Hope to check in more often than not.

Monday, July 23, 2007

A man at the bus stop

On Sunday as I was walking towards the bus stop near the giant aluminum bat, there was an older man sitting near the bus shelter with his belongings near him. It's been pretty common this summer to see homeless men perch out at bus stations and curb sides, and for the most part, I haven't paid much attention.
As I was about to walk by him, something flew out of his hand and bounced onto the road, a plastic bottle cap or a rock? He quickly and stiffly got up to cut off my path, said a greeting of sorts, and picked up the lost object as I continued passing on.
Standing there for another few minutes, someone else was coming towards the bus stop. this time, I saw that the man was shooting something out of his hand on purpose, that he cut off this other person in the exact same manner and timing.
Confrontational yet not aggressive, the man demanded to be noticed. he forced a casual interaction beyond being invisible. and for once, I did pay attention to this other person living and sleeping in the same neighborhood and city.

As an afterthought: I couldn't help but think this would be great performance art.

Wednesday, July 18, 2007

Sunday, July 08, 2007

The Last Friday and a Sunday

Can-Can Canada Day

On Canada Day, Ted and I went for a stroll across downtown to catch the fireworks. A stop was made at Concrete for Jazz N'Art, put on by The Works and SAVA/CAVA. Everyone was speaking french, everyone but us, and after some cheeseballs, we kept on our way to the square for green onion cakes. The best spot to view the fireworks, I deemed, would be on the patio of the Hotel MacDonald. Unbeknowst that there would be a wedding taking up most of the patio, as well as the fireworks being stationed to the west more so than I recall in former years, the fireworks down in the valley appeared far away and tiny. People looked on in wonder, but I wasn't moved.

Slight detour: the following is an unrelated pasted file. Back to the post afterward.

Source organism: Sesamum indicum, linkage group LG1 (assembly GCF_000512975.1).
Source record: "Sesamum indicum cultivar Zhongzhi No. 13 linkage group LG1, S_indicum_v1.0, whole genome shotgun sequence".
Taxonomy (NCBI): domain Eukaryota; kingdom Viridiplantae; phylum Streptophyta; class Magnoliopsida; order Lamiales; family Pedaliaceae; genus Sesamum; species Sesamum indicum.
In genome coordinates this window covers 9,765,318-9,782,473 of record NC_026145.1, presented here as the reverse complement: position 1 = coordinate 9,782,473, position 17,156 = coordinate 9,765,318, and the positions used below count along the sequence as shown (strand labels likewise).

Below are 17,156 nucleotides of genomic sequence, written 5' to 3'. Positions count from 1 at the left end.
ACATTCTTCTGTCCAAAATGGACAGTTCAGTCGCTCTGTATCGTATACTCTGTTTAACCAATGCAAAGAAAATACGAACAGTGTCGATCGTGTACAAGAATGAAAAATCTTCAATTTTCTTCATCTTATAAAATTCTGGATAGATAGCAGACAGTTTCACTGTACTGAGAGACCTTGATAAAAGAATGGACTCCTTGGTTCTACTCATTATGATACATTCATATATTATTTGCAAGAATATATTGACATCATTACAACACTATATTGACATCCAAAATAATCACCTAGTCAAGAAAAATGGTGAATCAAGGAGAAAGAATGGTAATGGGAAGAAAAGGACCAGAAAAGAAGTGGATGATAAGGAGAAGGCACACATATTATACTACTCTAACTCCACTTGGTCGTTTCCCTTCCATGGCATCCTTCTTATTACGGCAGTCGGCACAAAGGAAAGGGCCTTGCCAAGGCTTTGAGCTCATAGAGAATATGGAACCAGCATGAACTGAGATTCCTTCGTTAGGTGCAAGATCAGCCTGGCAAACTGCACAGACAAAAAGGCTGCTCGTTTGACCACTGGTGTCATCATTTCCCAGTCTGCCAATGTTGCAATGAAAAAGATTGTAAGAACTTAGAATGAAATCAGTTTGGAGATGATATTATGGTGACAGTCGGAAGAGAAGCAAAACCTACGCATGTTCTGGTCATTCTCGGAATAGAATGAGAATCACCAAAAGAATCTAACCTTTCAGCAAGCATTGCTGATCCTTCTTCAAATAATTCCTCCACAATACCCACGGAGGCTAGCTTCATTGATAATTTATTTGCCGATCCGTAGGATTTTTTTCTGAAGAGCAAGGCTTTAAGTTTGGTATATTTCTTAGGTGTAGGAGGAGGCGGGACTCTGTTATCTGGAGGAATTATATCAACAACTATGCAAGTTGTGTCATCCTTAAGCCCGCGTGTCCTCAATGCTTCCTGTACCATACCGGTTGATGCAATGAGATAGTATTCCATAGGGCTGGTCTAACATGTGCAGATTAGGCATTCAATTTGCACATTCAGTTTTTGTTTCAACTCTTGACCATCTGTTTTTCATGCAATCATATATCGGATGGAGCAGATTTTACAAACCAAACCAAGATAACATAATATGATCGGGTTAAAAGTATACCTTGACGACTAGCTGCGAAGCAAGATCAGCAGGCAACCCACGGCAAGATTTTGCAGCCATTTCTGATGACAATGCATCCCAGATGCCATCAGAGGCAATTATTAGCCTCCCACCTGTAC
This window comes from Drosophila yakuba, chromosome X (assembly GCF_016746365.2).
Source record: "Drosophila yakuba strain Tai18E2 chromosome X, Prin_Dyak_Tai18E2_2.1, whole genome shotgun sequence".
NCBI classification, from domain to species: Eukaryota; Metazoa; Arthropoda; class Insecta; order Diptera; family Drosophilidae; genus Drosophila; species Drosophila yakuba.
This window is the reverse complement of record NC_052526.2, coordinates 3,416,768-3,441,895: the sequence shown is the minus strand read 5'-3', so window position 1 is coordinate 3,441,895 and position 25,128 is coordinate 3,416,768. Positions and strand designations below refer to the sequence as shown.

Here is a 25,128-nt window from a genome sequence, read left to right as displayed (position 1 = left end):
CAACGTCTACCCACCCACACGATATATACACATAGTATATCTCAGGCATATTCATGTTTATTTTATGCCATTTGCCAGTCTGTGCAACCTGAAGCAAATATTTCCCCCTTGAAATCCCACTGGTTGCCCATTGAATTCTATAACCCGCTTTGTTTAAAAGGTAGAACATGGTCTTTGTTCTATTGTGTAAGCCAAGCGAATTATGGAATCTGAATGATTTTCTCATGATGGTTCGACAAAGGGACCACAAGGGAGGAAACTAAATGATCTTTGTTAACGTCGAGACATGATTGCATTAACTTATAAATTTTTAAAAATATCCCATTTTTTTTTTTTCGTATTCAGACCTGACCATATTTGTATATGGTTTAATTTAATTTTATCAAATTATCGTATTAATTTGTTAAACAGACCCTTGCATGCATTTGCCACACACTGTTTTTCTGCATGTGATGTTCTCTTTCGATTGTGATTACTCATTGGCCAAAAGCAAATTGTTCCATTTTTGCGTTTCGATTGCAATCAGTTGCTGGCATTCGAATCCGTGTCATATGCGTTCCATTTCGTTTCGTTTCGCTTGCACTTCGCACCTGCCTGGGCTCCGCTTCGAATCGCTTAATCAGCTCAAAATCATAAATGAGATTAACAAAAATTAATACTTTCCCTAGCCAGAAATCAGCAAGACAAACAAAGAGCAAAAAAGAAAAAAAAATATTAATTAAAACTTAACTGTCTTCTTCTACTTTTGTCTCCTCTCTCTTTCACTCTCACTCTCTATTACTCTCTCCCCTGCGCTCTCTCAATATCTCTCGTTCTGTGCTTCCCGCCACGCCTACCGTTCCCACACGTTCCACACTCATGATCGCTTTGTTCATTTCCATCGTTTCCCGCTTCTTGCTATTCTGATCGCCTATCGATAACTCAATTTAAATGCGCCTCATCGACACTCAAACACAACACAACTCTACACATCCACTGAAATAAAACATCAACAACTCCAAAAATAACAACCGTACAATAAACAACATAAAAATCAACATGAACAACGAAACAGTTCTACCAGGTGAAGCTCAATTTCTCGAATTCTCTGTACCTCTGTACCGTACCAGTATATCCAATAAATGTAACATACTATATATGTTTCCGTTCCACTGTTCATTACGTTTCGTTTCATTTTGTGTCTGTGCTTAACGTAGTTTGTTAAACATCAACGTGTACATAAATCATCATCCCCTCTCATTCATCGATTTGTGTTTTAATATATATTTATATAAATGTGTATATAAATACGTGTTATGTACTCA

The surprise of the night was running into our friend Trevor and his ladies, Tash and Tandie, all who were dining in the Confederation Lounge before heading for The Roost. Sunday night drag show, Canada Day style. Ted and I were graciously invited and tagged along as so, before running into more folks on the patio and outside, where the drunkard revelers had quickly climbed up from the valley and were not finding ways to keep drinking and celebrating something.